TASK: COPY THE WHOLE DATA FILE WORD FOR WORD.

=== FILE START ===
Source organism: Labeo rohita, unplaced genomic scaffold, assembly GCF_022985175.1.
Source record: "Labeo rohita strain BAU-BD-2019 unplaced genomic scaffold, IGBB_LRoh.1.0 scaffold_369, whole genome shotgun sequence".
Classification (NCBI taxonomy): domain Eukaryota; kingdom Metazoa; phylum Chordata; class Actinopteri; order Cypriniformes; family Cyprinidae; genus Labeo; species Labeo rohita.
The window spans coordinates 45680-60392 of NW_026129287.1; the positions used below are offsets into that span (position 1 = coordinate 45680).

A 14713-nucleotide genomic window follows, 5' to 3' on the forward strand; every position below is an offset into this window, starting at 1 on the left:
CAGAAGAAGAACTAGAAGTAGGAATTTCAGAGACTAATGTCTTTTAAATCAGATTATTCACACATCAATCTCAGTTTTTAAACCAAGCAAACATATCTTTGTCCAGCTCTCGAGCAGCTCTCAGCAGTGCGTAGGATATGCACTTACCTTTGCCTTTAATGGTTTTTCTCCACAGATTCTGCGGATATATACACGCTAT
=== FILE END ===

Source organism: Labeo rohita, unplaced genomic scaffold, assembly GCF_022985175.1.
Source record: "Labeo rohita strain BAU-BD-2019 unplaced genomic scaffold, IGBB_LRoh.1.0 scaffold_369, whole genome shotgun sequence".
Classification (NCBI taxonomy): domain Eukaryota; kingdom Metazoa; phylum Chordata; class Actinopteri; order Cypriniformes; family Cyprinidae; genus Labeo; species Labeo rohita.
The window spans coordinates 45680-60392 of NW_026129287.1; the positions used below are offsets into that span (position 1 = coordinate 45680).

A 14713-nucleotide genomic window follows, 5' to 3' on the forward strand; every position below is an offset into this window, starting at 1 on the left:
CAGAAGAAGAACTAGAAGTAGGAATTTCAGAGACTAATGTCTTTTAAATCAGATTATTCACACATCAATCTCAGTTTTTAAACCAAGCAAACATATCTTTGTCCAGCTCTCGAGCAGCTCTCAGCAGTGCGTAGGATATGCACTTACCTTTGCCTTTAATGGTTTTTCTCCACAGATTCTGCGGATATATACACGCTAT